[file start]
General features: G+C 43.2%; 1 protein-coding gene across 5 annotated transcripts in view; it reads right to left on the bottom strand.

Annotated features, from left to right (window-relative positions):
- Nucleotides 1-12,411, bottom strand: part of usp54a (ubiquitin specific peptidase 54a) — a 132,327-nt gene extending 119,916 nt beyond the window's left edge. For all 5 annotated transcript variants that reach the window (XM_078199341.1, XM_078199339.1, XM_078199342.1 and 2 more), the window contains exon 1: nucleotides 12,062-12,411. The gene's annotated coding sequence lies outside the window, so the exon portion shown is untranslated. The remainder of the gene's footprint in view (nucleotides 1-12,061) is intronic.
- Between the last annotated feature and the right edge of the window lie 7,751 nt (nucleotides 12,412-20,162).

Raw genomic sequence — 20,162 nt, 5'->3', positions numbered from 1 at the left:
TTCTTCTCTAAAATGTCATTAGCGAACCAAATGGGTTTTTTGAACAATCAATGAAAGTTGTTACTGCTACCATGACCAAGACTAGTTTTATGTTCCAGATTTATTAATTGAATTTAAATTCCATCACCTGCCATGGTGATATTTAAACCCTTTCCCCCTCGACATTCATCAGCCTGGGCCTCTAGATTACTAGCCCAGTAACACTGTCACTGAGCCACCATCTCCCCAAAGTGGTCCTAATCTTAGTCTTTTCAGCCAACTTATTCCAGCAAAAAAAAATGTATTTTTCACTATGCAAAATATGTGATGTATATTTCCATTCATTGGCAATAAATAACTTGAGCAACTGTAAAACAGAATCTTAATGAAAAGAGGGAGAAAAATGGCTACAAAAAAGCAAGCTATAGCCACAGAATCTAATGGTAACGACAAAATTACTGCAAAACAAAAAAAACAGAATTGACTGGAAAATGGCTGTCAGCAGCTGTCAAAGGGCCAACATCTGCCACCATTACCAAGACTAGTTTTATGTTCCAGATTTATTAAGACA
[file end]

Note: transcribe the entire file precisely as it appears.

General features: G+C 43.2%; 1 protein-coding gene across 5 annotated transcripts in view; it reads right to left on the bottom strand.

Annotated features, from left to right (window-relative positions):
- Nucleotides 1-12,411, bottom strand: part of usp54a (ubiquitin specific peptidase 54a) — a 132,327-nt gene extending 119,916 nt beyond the window's left edge. For all 5 annotated transcript variants that reach the window (XM_078199341.1, XM_078199339.1, XM_078199342.1 and 2 more), the window contains exon 1: nucleotides 12,062-12,411. The gene's annotated coding sequence lies outside the window, so the exon portion shown is untranslated. The remainder of the gene's footprint in view (nucleotides 1-12,061) is intronic.
- Between the last annotated feature and the right edge of the window lie 7,751 nt (nucleotides 12,412-20,162).

Raw genomic sequence — 20,162 nt, 5'->3', positions numbered from 1 at the left:
TTCTTCTCTAAAATGTCATTAGCGAACCAAATGGGTTTTTTGAACAATCAATGAAAGTTGTTACTGCTACCATGACCAAGACTAGTTTTATGTTCCAGATTTATTAATTGAATTTAAATTCCATCACCTGCCATGGTGATATTTAAACCCTTTCCCCCTCGACATTCATCAGCCTGGGCCTCTAGATTACTAGCCCAGTAACACTGTCACTGAGCCACCATCTCCCCAAAGTGGTCCTAATCTTAGTCTTTTCAGCCAACTTATTCCAGCAAAAAAAAATGTATTTTTCACTATGCAAAATATGTGATGTATATTTCCATTCATTGGCAATAAATAACTTGAGCAACTGTAAAACAGAATCTTAATGAAAAGAGGGAGAAAAATGGCTACAAAAAAGCAAGCTATAGCCACAGAATCTAATGGTAACGACAAAATTACTGCAAAACAAAAAAAACAGAATTGACTGGAAAATGGCTGTCAGCAGCTGTCAAAGGGCCAACATCTGCCACCATTACCAAGACTAGTTTTATGTTCCAGATTTATTAAGACA